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Sudan: ‘GERD electric start-up a breach of legal obligations by Ethiopia’

February 22 - 2022 KHARTOUM
Grand Ethiopian Renaissance Dam (File photo: SUNA)
Grand Ethiopian Renaissance Dam (File photo: SUNA)

The government of Sudan has reacted angrily after Ethiopian Prime Minister Abiy Ahmed officially inaugurated hydroelectricity production at the controversial Grand Ethiopian Renaissance Dam (GERD) on Sunday. Sudanese authorities said that the unilateral action constitutes “a fundamental breach of legal obligations” and contradicts what was agreed upon between Ethiopia, Sudan, and Egypt in the 2015 Declaration of Principles.

In a statement on Monday, Omer El Farouk Sayed Kamil, spokesperson for Sudan’s GERD Negotiations Team, says that “Sudan affirms its firm position in the dossier of GERD, which is the need to reach a legally binding agreement on the filling and operation of the dam. Sudan believes that its position is based on the reference of the international law and the Declaration of Principles signed in March 2015 by the three countries".

In reaction to comments by the Ethiopian PM on social media that Ethiopia believes that the GERD is a good example of the principle of cooperation for the benefit of all the peoples of the riparian countries without causing harm to any of them, Kamil says that Sudan believes that “it is necessary and important for Ethiopia to take real steps that correspond to this statement on the ground”.

Sudan confirms its stance rejecting all unilateral measures in everything related to the filling and operating of the dam, and Sudan believes that the measures that have been taken, especially the first and second filling and the latest measure related to starting the operation of electricity generation turbines, are incompatible with the spirit of cooperation and constitute a fundamental breach of legal obligations, the statement says.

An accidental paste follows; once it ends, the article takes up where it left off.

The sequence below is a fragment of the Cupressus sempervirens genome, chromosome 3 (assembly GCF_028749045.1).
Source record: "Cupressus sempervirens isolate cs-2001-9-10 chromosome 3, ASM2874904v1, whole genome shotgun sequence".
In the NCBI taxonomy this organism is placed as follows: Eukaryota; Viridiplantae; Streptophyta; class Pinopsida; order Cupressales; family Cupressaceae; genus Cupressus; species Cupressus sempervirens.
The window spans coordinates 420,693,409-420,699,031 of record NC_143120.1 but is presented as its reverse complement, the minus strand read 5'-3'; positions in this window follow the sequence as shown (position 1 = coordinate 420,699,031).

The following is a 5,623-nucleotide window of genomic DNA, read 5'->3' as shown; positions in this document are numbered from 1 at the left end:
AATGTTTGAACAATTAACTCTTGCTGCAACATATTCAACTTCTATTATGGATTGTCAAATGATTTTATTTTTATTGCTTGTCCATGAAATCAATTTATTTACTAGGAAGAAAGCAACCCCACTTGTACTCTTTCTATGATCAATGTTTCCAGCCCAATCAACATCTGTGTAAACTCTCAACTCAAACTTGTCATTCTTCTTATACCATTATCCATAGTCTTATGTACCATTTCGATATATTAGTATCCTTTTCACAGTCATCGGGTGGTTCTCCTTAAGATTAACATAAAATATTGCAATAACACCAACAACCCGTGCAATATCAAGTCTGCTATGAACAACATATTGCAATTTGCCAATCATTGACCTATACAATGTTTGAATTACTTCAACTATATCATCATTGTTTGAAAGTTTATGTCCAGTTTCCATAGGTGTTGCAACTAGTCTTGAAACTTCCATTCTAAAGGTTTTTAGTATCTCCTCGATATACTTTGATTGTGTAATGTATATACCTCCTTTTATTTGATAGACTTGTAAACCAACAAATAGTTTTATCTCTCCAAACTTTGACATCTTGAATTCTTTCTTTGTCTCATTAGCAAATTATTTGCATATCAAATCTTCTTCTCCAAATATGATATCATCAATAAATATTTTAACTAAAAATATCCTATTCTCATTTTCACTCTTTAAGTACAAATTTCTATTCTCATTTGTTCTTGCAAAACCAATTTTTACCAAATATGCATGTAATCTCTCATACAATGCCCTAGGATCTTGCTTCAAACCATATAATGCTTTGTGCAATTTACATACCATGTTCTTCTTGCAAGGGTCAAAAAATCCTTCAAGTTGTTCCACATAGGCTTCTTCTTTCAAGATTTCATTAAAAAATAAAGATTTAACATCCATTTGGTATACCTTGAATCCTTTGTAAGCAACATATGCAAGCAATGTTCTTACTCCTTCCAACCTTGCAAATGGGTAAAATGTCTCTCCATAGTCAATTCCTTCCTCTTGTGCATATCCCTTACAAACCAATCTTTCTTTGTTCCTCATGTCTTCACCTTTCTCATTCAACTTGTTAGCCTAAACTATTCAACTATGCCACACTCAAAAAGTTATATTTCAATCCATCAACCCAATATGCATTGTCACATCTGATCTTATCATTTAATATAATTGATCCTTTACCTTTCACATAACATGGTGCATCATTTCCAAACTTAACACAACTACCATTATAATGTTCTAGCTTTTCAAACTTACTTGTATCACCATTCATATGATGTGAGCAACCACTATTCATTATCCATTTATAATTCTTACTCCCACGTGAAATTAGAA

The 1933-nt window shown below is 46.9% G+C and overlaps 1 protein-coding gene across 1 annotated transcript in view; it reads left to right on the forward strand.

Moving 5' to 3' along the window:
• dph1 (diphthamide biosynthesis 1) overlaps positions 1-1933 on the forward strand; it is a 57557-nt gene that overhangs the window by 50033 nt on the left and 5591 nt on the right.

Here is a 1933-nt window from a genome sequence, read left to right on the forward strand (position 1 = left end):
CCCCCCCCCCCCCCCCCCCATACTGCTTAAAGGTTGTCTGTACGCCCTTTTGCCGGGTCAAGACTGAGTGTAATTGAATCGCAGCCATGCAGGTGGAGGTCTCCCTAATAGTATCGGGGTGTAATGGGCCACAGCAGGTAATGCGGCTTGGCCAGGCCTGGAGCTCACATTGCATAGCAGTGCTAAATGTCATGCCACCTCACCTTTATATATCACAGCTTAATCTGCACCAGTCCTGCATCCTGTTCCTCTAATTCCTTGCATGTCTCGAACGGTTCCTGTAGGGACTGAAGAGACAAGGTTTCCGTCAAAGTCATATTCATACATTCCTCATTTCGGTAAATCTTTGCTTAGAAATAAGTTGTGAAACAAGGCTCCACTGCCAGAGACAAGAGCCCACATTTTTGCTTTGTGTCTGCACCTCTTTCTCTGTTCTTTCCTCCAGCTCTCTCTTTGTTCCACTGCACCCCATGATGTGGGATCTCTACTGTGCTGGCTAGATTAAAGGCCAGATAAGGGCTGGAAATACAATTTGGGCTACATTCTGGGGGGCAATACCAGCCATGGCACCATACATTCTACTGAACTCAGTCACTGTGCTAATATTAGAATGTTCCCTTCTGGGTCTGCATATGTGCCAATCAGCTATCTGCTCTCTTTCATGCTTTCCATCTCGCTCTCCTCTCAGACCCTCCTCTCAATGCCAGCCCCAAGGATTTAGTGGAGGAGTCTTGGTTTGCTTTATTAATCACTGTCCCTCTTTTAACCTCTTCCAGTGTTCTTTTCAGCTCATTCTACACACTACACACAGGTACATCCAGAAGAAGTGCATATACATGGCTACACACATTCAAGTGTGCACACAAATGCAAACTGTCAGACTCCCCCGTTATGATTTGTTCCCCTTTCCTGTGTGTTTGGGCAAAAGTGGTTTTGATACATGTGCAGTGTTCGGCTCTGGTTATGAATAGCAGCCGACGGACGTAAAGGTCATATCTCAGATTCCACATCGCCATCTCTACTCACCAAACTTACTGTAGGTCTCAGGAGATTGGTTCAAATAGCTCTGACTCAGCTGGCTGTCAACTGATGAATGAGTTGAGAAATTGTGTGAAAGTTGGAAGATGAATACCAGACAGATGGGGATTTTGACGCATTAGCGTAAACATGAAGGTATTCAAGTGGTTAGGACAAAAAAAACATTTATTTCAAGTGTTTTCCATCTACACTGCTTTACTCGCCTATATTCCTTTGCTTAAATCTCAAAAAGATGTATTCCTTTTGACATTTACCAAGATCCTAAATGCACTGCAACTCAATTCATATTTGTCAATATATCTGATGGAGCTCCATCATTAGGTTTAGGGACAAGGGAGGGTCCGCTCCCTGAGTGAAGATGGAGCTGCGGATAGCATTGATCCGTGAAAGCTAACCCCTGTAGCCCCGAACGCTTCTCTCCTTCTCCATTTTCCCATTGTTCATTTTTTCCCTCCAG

“Ethiopia, thus contradicts what was agreed upon between the three countries in the Declaration of Principles".

Sudan affirms that its participation in all rounds of negotiations stems from its conviction that an agreement can be achieved that takes into account the interests of the three parties, including its important initiatives that culminated in the signing of the Declaration of Principles Agreement in Khartoum in March 2015,” the Sudanese government concludes.


The dam, Ethiopia’s intention to fill it, and the ramifications to Sudan and Egypt downstream have been the subject of sharp and often fruitless negotiations, which are now progressing due to international efforts at mediation.

* Ethiopia began to build the GERD in 2011 at the source of the Blue Nile, near the border with Sudan, and the dam is currently in the final phase of construction. In August last year, Addis Ababa unilaterally began filling the dam reservoir.

The Blue Nile contributes approximately 85 per cent to the volume of the main Nile River. Both Egypt and Sudan heavily depend on the waters of the Nile to meet the demands of their growing populations.

The three countries signed a Declaration of Principles in Khartoum in 2015 as a basis for negotiations, but no agreement on the use of the Nile waters has been reached so far. More than once, negotiations under the auspices of the Africa Union ended in a deadlock. Recently, the EU and the USA have both expressed their willingness to mediate between the three countries.

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